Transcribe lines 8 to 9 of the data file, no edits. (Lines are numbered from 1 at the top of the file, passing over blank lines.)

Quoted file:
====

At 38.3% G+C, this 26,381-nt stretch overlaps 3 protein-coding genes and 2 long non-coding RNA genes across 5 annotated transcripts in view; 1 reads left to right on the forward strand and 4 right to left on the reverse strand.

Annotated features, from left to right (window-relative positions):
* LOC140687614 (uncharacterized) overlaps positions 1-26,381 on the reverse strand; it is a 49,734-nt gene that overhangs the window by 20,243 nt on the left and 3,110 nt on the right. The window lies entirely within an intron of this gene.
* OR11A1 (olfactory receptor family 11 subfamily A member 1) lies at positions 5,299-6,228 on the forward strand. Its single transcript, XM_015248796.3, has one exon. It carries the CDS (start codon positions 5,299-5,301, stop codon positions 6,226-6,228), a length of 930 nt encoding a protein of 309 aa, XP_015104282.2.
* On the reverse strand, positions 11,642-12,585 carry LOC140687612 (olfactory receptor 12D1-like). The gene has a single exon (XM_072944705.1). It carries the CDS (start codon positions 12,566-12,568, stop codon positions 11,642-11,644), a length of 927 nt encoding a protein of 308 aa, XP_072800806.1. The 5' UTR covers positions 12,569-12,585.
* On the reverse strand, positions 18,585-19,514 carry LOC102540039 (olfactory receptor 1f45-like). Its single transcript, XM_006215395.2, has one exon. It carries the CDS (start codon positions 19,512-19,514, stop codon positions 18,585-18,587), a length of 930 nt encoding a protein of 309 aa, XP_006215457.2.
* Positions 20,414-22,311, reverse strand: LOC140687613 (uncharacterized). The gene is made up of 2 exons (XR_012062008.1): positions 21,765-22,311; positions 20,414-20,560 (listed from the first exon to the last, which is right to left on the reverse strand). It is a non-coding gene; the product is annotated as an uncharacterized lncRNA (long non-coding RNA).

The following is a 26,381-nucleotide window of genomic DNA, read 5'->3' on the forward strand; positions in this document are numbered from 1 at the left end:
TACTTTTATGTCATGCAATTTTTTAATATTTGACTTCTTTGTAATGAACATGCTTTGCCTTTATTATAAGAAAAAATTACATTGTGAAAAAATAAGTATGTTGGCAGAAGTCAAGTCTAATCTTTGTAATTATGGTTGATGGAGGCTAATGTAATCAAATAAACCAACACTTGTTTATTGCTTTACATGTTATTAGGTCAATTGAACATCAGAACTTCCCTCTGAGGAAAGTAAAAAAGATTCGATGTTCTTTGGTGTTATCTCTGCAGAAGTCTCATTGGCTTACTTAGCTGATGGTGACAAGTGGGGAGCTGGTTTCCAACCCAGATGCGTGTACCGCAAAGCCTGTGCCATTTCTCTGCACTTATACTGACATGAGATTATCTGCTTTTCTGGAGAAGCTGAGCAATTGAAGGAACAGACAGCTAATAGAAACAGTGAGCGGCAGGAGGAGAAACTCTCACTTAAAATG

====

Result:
The following is a 26,381-nucleotide window of genomic DNA, read 5'->3' on the forward strand; positions in this document are numbered from 1 at the left end:
TACTTTTATGTCATGCAATTTTTTAATATTTGACTTCTTTGTAATGAACATGCTTTGCCTTTATTATAAGAAAAAATTACATTGTGAAAAAATAAGTATGTTGGCAGAAGTCAAGTCTAATCTTTGTAATTATGGTTGATGGAGGCTAATGTAATCAAATAAACCAACACTTGTTTATTGCTTTACATGTTATTAGGTCAATTGAACATCAGAACTTCCCTCTGAGGAAAGTAAAAAAGATTCGATGTTCTTTGGTGTTATCTCTGCAGAAGTCTCATTGGCTTACTTAGCTGATGGTGACAAGTGGGGAGCTGGTTTCCAACCCAGATGCGTGTACCGCAAAGCCTGTGCCATTTCTCTGCACTTATACTGACATGAGATTATCTGCTTTTCTGGAGAAGCTGAGCAATTGAAGGAACAGACAGCTAATAGAAACAGTGAGCGGCAGGAGGAGAAACTCTCACTTAAAATG